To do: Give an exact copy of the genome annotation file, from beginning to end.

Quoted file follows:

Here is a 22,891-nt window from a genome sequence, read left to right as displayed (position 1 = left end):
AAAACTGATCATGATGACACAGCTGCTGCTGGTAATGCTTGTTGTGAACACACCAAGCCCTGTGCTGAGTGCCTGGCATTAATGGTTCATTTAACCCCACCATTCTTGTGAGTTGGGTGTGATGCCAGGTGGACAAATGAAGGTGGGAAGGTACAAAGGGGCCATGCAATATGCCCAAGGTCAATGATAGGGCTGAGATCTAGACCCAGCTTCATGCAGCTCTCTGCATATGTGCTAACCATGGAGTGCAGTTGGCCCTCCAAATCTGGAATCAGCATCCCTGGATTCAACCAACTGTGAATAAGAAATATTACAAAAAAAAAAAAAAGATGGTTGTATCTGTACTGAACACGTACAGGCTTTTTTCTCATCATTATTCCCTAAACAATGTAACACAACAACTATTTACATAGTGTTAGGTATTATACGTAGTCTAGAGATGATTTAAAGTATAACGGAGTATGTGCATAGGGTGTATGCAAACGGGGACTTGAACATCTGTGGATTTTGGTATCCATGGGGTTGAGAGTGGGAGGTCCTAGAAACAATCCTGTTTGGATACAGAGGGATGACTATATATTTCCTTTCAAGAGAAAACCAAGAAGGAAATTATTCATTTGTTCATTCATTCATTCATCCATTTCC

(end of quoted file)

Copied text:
Here is a 22,891-nt window from a genome sequence, read left to right as displayed (position 1 = left end):
AAAACTGATCATGATGACACAGCTGCTGCTGGTAATGCTTGTTGTGAACACACCAAGCCCTGTGCTGAGTGCCTGGCATTAATGGTTCATTTAACCCCACCATTCTTGTGAGTTGGGTGTGATGCCAGGTGGACAAATGAAGGTGGGAAGGTACAAAGGGGCCATGCAATATGCCCAAGGTCAATGATAGGGCTGAGATCTAGACCCAGCTTCATGCAGCTCTCTGCATATGTGCTAACCATGGAGTGCAGTTGGCCCTCCAAATCTGGAATCAGCATCCCTGGATTCAACCAACTGTGAATAAGAAATATTACAAAAAAAAAAAAAAGATGGTTGTATCTGTACTGAACACGTACAGGCTTTTTTCTCATCATTATTCCCTAAACAATGTAACACAACAACTATTTACATAGTGTTAGGTATTATACGTAGTCTAGAGATGATTTAAAGTATAACGGAGTATGTGCATAGGGTGTATGCAAACGGGGACTTGAACATCTGTGGATTTTGGTATCCATGGGGTTGAGAGTGGGAGGTCCTAGAAACAATCCTGTTTGGATACAGAGGGATGACTATATATTTCCTTTCAAGAGAAAACCAAGAAGGAAATTATTCATTTGTTCATTCATTCATTCATCCATTTCC